An Alberta First Nation-led company bringing new internet infrastructure to 24 communities

Alberta estimates that approximately 489,000 Albertans living in 201,000 households do not have access to the federal target speed of 10 Mbps for uploads and downloads of 50 megabits per second (Mbps).

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An $8.1 million funding agreement between the Canadian Infrastructure Bank and an Alberta First Nation-led company will help connect an estimated 24 Alberta communities to new high-speed internet infrastructure.

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Construction has already begun to connect underserved households in 20 indigenous and four rural communities to new internet service, the Canadian Infrastructure Bank (CIB) said in a news release Thursday. The deal is part of the Local Community Infrastructure Initiative, which offers loans to local infrastructure projects.

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Alberta-based Arrow Technology Group will be responsible for the construction, installation, operation and maintenance of the new service with prospective speeds of 50-300 Mbps and unlimited data.

Arrow spokeswoman Monica Burman told Postmedia Saturday that specific community projects that will benefit from the loan have not yet been announced, but the loan will allow the company to pursue more than one major project at a time.

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“(It) will allow us to complete multiple projects in multiple communities,” Burman said.

According to Arrow’s website, the company already provides broadband services to 73 communities across Alberta, 49 of which are First Nations communities or Métis settlements and 24 are rural towns.

It lists future fiber-optic projects that will provide better direct-to-home broadband services this year in Whitefish #128 (Goodfish) First Nation, Louis Bull Tribe, Child Lake 164A, Boyer River 164, Peerless Trout First Nation, Garden. River – Little Red River Cree Nation, John D’Or Prairie – Little Red River Cree Nation and Fox Lake – Little Red River Cree Nation.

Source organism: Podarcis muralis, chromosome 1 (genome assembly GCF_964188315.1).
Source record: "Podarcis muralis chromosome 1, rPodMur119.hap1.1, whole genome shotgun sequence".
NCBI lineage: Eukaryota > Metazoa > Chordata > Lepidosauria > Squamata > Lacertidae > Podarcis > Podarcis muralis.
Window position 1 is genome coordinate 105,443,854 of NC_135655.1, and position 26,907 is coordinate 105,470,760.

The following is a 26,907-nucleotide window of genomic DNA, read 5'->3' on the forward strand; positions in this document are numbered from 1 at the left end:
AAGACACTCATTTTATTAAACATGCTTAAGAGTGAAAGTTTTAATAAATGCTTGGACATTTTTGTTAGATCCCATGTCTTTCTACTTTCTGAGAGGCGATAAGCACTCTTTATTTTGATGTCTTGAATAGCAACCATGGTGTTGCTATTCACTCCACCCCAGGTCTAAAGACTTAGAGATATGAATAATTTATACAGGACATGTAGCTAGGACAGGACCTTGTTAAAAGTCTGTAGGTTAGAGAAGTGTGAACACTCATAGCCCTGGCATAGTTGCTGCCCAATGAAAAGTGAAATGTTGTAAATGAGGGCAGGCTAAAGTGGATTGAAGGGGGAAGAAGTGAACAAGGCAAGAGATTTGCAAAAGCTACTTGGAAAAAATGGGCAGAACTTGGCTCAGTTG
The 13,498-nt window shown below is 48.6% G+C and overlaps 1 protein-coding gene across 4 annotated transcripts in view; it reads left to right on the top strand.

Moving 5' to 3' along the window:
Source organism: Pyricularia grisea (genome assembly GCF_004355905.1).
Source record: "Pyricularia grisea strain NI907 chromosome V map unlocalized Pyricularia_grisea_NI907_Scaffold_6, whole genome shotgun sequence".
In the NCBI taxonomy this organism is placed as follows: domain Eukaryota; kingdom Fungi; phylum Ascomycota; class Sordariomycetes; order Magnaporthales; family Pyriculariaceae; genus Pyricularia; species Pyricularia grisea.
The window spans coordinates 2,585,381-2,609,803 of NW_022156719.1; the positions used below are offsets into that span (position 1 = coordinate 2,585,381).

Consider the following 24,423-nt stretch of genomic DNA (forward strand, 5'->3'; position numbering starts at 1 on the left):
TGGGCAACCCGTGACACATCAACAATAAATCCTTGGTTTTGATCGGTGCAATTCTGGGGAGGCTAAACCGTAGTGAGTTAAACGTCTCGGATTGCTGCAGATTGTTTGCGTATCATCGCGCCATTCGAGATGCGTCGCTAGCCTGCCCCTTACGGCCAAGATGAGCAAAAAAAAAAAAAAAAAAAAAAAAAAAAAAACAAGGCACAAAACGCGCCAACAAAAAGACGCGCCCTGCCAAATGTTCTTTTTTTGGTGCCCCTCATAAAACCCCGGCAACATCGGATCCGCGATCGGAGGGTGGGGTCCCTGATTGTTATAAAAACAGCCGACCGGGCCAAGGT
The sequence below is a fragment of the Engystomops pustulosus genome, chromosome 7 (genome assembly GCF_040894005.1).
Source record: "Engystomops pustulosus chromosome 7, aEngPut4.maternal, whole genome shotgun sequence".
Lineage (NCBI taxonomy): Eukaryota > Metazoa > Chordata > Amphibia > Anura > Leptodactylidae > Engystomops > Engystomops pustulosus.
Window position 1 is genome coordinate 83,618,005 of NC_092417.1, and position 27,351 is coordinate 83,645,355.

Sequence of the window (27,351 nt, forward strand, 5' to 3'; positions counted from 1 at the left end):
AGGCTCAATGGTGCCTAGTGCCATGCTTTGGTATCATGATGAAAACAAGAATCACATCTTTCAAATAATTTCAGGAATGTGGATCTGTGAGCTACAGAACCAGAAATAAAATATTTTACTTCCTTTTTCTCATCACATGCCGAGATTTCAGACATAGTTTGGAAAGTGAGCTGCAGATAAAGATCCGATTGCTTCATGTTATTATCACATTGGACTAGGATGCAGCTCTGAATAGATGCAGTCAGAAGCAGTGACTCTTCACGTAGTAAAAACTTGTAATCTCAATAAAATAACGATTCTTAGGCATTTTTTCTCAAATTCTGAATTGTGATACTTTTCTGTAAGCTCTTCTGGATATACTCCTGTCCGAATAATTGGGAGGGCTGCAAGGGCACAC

Although the Alberta government announced $390 million over four years for high-speed internet access through the Alberta Broadband strategy, Burman confirmed Arrow’s projects under the CIB loan did not receive money from the province.

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The CIB’s funding comes on top of grants from the federal government’s Universal Broadband Fund Rapid Response Stream, the Canadian Radio-Television and Telecommunications Commission’s Broadband Fund, and Canada’s Connecting to Innovation, Science and Economic Development program.

Indigenous communities benefiting from broadband include Treaty 8 and Treaty 6 First Nations, as well as Métis settlements, marking CIB’s first investment in addressing infrastructure gaps within Métis communities.

Alexander First Nation Chief George Arcand Jr. said that ensuring access to the same resources and opportunities as the rest of Alberta means a brighter future for those left behind.

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“The Internet has the power to equalize access to resources and knowledge for local communities. The success of these projects, delivered by the Canadian Infrastructure Bank and Arrow Technology Group, will have a lasting impact,” he said in a statement.

The provincial government estimates that about 489,000 Albertans in 201,000 households cannot use the federal target speed of 50 megabits per second (Mbps) downloads and 10 Mbps downloads.

About 80 percent of indigenous communities and 67 percent of rural and remote communities lack access to reliable, high-speed Internet.

CIB CEO Ehren Cory said the funding will create new economic opportunities and support public services such as health and education.

Federal Liberal Tourism Minister, Associate Finance Minister and Edmonton Center MP Randy Boissonnault said high-speed internet is a necessity, not a luxury.

“More and more services are now online, and all Canadians need a reliable connection to access government services, pay bills and talk to family and friends,” he said.

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